And “Ford v Ferrari”  (the real life version of a very popular feature film) is here too. Author Smale sums that dramatic 1966 race up quite succinctly: “Ford’s victory was all consuming and they staged a 1-2-3 photo finish. The result, while it gave the Dearborn manufactures the win they had been looking for, it also robbed the real winners (Ken Miles/Denny Hulme) of their rightful victory.” Amen brother...

Le Mans 100 race from 1971
Le Mans 1971

Right here I think that I should really write a line or two about the design and presentation of this book. First of all, slipcases lately have been few and far between in the world of automotive racing books; but this compendium features one and it really adds to its sense of class and purpose.

I’d be remiss here if I didn’t stop to mention the late Tim Considine’s prize-winning, multi-volume (“Twice Around the Clock, the Yanks at Le Mans”) which concentrates on the stories of the Americans who went to France to compete in the 24 Hours and who gave a pretty damn good accounting for their effort. “Yanks” also comes nested in a v. nice slipcase (it’s evident that there’s a lot of respect for the subject showing in both cases).

page-spread from the book Le Mans 100
Mordern-ish era of Le Mans starts on page 203

Second, the art direction and choice of illustrations is lovely (make that handsome) and the bonus two-page gate-fold sheets are wonderful remembrances of the colorful event posters that have been another great Le Mans tradition.

As reported earlier, it is so easy to leaf though this book, catch sight of a brilliant color shot of a racing car doing what it does best, and just drop anchor and start to read that year’s account of the event out of year to year sequence. (And that’s OK by me).

And a word here (if you will) about the index, for me often-times the most underrated part of any book that seriously wants to portray history. Here, “Le Mans100” has a pretty good one, along with a good bibliography - should the reader be enticed to sift through more lore about this vaunted event.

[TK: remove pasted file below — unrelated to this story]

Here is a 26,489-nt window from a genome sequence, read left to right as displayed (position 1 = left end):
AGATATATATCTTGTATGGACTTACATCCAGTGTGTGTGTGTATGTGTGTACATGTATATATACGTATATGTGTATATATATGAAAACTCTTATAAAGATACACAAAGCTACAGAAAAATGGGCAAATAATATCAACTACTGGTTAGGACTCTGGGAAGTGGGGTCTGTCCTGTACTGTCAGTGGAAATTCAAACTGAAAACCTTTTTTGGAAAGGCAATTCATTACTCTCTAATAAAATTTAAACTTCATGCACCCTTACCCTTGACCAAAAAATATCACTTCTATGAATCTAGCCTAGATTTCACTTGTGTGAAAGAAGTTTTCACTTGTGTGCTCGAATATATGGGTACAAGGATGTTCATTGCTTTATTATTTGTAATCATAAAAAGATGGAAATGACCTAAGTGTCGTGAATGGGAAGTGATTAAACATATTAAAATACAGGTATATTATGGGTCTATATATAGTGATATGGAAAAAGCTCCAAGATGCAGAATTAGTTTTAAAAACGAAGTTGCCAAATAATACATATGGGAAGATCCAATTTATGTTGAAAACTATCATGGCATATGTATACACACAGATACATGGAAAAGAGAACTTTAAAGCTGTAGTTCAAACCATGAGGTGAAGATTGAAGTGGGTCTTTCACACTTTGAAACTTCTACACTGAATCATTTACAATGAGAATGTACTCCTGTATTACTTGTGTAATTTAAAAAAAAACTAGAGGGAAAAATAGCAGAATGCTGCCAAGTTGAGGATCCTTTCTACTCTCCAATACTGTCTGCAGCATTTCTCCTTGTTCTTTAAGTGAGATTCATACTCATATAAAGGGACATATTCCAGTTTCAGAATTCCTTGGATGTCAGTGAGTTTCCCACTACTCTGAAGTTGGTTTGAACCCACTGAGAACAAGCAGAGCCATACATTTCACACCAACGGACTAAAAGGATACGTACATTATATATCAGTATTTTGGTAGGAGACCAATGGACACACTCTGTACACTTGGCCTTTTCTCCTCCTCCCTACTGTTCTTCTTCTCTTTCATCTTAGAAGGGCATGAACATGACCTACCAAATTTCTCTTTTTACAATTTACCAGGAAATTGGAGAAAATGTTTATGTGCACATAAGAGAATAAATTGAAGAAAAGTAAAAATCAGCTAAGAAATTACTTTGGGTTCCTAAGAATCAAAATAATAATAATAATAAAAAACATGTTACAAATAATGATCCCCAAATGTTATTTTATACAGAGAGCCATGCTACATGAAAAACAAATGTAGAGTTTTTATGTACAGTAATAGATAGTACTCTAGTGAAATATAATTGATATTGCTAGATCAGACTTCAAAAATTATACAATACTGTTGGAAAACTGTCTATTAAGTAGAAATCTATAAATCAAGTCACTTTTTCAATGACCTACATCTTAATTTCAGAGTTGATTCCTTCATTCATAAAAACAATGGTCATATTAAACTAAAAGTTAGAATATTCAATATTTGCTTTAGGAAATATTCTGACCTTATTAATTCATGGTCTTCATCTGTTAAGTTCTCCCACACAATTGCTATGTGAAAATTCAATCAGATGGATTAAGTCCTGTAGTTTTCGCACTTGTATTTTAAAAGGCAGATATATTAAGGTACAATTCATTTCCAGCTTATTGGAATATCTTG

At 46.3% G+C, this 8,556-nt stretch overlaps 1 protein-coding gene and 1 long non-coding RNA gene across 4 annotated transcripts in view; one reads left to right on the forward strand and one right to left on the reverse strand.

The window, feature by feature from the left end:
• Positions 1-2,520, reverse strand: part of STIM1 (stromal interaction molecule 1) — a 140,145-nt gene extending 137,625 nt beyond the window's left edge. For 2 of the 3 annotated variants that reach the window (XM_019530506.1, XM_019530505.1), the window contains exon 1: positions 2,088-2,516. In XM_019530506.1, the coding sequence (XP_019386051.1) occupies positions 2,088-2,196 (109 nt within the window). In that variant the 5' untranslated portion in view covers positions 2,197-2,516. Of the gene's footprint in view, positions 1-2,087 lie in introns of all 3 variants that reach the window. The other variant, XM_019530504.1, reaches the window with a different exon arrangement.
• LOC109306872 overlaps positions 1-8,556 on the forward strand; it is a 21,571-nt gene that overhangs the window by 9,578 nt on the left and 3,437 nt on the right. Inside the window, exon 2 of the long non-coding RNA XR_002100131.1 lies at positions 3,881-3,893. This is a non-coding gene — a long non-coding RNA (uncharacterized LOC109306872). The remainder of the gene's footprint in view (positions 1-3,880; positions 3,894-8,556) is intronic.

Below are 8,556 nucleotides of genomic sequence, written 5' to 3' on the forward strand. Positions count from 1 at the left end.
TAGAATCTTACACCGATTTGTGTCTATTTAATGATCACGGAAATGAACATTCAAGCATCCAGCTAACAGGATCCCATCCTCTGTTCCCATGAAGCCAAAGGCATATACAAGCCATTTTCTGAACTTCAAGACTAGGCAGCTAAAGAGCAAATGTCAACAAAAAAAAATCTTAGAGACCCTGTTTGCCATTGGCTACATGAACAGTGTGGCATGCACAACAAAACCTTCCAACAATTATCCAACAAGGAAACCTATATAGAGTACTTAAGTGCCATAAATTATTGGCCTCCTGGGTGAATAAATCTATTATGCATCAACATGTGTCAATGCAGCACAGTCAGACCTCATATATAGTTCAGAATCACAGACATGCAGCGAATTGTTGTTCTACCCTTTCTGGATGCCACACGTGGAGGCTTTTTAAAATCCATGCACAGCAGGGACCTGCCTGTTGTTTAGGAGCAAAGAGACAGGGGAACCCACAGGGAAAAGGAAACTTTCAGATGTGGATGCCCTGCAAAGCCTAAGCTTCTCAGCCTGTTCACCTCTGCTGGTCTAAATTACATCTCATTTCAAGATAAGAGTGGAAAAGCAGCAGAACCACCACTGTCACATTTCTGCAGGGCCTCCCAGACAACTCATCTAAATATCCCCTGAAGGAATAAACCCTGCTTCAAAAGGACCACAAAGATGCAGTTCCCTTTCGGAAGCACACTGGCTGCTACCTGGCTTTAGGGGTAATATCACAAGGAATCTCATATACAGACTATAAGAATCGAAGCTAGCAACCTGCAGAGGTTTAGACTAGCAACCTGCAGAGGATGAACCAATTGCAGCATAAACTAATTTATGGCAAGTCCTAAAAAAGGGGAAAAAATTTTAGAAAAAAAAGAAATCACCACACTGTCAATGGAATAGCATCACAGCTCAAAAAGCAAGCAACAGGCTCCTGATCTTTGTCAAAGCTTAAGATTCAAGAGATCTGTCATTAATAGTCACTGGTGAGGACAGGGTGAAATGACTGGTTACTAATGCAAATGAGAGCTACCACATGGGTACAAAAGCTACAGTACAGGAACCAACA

page-spread from the book Le Mans 100
Le Mans 1985

I believe the naming the names of those who have raced in this classic is a sure testament to its importance.  Among them: Phil Hill, Jacky Ickx, Mario Andretti, Froilan Gonzales, Stirling Moss, Juan-Manuel Fangio, Dan Gurney, Bob Bondurant, Carroll Shelby, AJ Foyt, John Fitch, Fernando Alonso, John Fitch, Duncan Hamilton, Jack Brabham, Graham Hill, John Morton, Tommy Kendall, Danny Sullivan, Jos Verstappen, Luigi Chinetti, Briggs Cunningham, Bob Grossman, George Follmer, Augie Pabst, Andy Wallace, Olivier Gendebien, Derek Bell, Bill and Don Whittington, Johnny Herbert, Dick Guldstrand, Davy Jones, Ukyo Katayama, and last (on this list, but far from least): Andre Lagache and Rene Leonard...the winning driving team of the very first “Grand Prix de’Endurance” - May 26-27, 1923.

page-spread from the book
Le Mans 2003

As I think I’ve said above, and maybe more than once, this is a graphically beautiful book, with (quite literally) hundreds of sharp action images of the always colorful cars that each year find their way to the Sarthe region of France in mid-June. That, combined with a tight, highly accurate (as well as entertaining) accounting of each of the classic 24 Hour races that have a century of tradition behind them.

Book Review
LE MANS 100 - A Century at the World’s Greatest Endurance Race
Author: Glen Smale
Foreword: Tom Kristensen*
Published by: MotorBooks (Aug 2023)
Hardcover w/slipcase: 240 pages, 250 images
$75 US / $99 CAN

*Who should have a pretty darn good idea about the place and the race since he’s won the 24 Hours an unprecedented nine (9) times (!)..

About The Author

Doug Stokes's profile picture

Doug Stokes

Doug has a long and wide-ranging history in the motoring business. He served five years as the Executive Director of the International Kart Federation, and was the PR guy for the Mickey Thompson's Off-Road Championship Gran Prix. He worked racing PR for both Honda and Suzuki and was a senior PR person on the first Los Angeles (Vintage) Grand Prix. He was also the first PR Manager for Perris Auto Speedway, and spent over 20 years as the VP of Communications at Irwindale Speedway. Stokes is the recipient of the American Autowriters and Broadcaster’s 2005 Chapman Award for Excellence in Public Relations and was honored in 2015 by the Motor Press Guild with their Dean Batchelor Lifetime Achievement Award. “… I’ve also been reviewing automobiles and books for over 20 years, and really enjoy my LA Car assignments.” he added.